What does the ‘NHS Long-Term Plan’ mean for pharmacy?

While pharmacy features prominently as a way to boost primary care and improve the use of medicines in the health service in England, there are concerns that the implementation of this ten-year plan will not live up to the hype.

illustration of pharmacist standing on NHS block letters looking to the future

Its launch was delayed by the political wrangling over Brexit, but what is a few months’ wait when the health service in England now has a ten-year plan for its future? Running at nearly 140 pages, the ‘NHS Long-Term Plan’ is a major milestone for a service that has — at times over the past few years — appeared to be drifting rudderless.

NHS England claims that the plan will save almost half a million lives, harness the power of technology to make the health service fit for the future, and provide the biggest ever national investment in mental health services. And it is excellent news for the status of pharmacy, with the profession mentioned frequently as a solution to boosting primary care workforce capacity and improving the use of medicines in the NHS.

But it comes with some major health warnings. It outlines how the service will spend the extra £20.5bn per year promised by the government over the next five years, but no further funding is promised after that.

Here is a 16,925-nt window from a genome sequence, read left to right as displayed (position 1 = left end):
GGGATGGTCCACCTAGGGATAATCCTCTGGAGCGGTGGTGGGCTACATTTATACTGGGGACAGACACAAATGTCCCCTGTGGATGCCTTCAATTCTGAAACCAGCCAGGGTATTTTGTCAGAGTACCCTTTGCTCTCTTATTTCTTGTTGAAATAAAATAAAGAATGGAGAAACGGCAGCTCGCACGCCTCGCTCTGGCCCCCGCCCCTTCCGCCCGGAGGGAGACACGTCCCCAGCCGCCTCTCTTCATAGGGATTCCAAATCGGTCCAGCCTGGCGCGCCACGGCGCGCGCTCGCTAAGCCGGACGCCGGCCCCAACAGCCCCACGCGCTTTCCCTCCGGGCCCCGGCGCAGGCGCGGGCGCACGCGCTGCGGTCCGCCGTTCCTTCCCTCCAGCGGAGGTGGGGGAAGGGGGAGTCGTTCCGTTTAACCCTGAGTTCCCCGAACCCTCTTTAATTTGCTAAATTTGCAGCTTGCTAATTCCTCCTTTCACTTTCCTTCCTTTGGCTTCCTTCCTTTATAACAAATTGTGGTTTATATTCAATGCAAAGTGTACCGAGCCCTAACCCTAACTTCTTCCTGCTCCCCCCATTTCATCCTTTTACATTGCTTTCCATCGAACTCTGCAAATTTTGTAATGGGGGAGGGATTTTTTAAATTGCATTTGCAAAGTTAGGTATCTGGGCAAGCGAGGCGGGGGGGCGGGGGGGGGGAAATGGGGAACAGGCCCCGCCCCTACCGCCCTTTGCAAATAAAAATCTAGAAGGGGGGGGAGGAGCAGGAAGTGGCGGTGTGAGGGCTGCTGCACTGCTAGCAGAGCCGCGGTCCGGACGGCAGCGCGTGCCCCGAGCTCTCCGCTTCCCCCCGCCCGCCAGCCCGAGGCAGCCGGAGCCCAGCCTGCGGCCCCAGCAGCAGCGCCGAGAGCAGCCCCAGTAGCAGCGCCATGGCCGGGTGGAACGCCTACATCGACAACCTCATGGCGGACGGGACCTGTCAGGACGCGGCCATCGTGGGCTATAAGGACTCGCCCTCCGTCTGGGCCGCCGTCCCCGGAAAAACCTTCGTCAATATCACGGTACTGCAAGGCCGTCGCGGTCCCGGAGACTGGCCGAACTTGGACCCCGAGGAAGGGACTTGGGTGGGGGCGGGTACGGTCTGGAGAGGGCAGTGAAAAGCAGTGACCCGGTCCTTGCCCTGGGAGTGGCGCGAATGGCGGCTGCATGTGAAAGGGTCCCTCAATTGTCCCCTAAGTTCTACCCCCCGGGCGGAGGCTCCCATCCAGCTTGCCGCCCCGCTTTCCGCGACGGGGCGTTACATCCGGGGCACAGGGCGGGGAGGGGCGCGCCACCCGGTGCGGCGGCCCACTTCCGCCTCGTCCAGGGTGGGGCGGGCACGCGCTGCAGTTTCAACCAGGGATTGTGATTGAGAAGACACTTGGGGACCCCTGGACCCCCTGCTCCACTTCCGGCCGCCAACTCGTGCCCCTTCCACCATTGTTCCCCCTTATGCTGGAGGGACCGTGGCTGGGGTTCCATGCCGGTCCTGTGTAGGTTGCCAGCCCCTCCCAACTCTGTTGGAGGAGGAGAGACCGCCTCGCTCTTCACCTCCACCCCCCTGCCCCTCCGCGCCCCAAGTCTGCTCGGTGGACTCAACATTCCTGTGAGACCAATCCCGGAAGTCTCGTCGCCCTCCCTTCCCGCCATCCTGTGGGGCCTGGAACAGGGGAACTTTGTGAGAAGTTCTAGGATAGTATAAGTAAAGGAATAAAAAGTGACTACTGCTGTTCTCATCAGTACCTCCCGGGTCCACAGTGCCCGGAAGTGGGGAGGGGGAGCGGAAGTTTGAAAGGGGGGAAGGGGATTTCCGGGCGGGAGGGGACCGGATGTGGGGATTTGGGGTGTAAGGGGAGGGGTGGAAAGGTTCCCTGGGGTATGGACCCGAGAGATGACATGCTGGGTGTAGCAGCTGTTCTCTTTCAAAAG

The most radical idea contained in the document suggests that around a third of outpatient hospital appointments will be avoided through digital GP appointments and redesigned hospital support, and pharmacists are allocated a significant role in improving primary care in particular. But the plan makes little mention of community pharmacy at all.

Indeed, the biggest omission is any specific proposal on how the planned transformation of primary care and prevention in the health service will be staffed. There is mention of a plan to “substantially expand the number of clinical pharmacists” and a workforce plan is promised later in 2019.

But deep cuts have since been announced in hospital pharmacy training, and pharmacy schools are struggling to fill their places. The plan promises “to make greater use of community pharmacists’ skills” and in the same breath says it will be “exploring further efficiencies through reform of reimbursement and wider supply arrangements”.

Source: Nic Bunce / The Pharmaceutical Journal

Sandra Gidley, chair of the Royal Pharmaceutical Society English Pharmacy Board, welcomes pharmacist recognition in the NHS plan, but says more detail is required

On the whole, the plan has been welcomed across pharmacy. Sandra Gidley, chair of the Royal Pharmaceutical Society English Pharmacy Board, gives a qualified response: “This is the first document [in which] there have been consistent mentions of the role of pharmacists and we have to take encouragement from that,” she says. “But we need to see more detail of what is planned — the devil is in the detail.”

Primary care networks

Keith Ridge, chief pharmaceutical officer at NHS England, says the plan is “full of fantastic opportunities for pharmacy professionals working together across all sectors”. And the long-term plan highlights the “essential role” of pharmacists in delivering the schemes and initiatives that it proposes.

There is heavy mention of pharmacist involvement in one of the plan’s central ideas — plans for so-called “primary care networks” to be implemented across the country (see Box 1).

Box 1: 
What is a primary care network?

A primary care network is a group of GP practices working together with community services, pharmacy, the voluntary sector, social care and even hospitals to provide effective, joined-up care for that area.